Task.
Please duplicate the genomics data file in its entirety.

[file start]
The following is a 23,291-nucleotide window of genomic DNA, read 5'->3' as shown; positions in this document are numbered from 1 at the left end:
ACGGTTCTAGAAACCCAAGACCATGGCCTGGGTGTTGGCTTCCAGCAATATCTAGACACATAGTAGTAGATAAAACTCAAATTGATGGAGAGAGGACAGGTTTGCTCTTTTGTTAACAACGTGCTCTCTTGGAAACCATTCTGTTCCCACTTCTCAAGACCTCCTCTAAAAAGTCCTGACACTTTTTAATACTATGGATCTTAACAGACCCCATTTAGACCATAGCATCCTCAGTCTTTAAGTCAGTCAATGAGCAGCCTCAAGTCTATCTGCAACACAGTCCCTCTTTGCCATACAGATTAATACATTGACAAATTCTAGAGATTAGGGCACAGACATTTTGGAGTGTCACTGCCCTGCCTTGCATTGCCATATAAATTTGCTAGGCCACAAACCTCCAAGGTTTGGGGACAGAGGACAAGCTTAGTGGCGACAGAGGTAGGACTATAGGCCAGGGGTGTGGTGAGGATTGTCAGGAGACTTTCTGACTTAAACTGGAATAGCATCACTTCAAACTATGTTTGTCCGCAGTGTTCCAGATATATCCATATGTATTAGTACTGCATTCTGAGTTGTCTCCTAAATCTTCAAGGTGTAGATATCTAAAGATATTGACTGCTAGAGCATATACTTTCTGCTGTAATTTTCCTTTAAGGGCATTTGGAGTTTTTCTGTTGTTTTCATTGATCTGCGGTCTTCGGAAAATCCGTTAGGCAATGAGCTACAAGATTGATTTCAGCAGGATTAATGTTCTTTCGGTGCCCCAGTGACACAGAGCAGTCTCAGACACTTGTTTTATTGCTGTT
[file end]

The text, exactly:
The following is a 23,291-nucleotide window of genomic DNA, read 5'->3' as shown; positions in this document are numbered from 1 at the left end:
ACGGTTCTAGAAACCCAAGACCATGGCCTGGGTGTTGGCTTCCAGCAATATCTAGACACATAGTAGTAGATAAAACTCAAATTGATGGAGAGAGGACAGGTTTGCTCTTTTGTTAACAACGTGCTCTCTTGGAAACCATTCTGTTCCCACTTCTCAAGACCTCCTCTAAAAAGTCCTGACACTTTTTAATACTATGGATCTTAACAGACCCCATTTAGACCATAGCATCCTCAGTCTTTAAGTCAGTCAATGAGCAGCCTCAAGTCTATCTGCAACACAGTCCCTCTTTGCCATACAGATTAATACATTGACAAATTCTAGAGATTAGGGCACAGACATTTTGGAGTGTCACTGCCCTGCCTTGCATTGCCATATAAATTTGCTAGGCCACAAACCTCCAAGGTTTGGGGACAGAGGACAAGCTTAGTGGCGACAGAGGTAGGACTATAGGCCAGGGGTGTGGTGAGGATTGTCAGGAGACTTTCTGACTTAAACTGGAATAGCATCACTTCAAACTATGTTTGTCCGCAGTGTTCCAGATATATCCATATGTATTAGTACTGCATTCTGAGTTGTCTCCTAAATCTTCAAGGTGTAGATATCTAAAGATATTGACTGCTAGAGCATATACTTTCTGCTGTAATTTTCCTTTAAGGGCATTTGGAGTTTTTCTGTTGTTTTCATTGATCTGCGGTCTTCGGAAAATCCGTTAGGCAATGAGCTACAAGATTGATTTCAGCAGGATTAATGTTCTTTCGGTGCCCCAGTGACACAGAGCAGTCTCAGACACTTGTTTTATTGCTGTT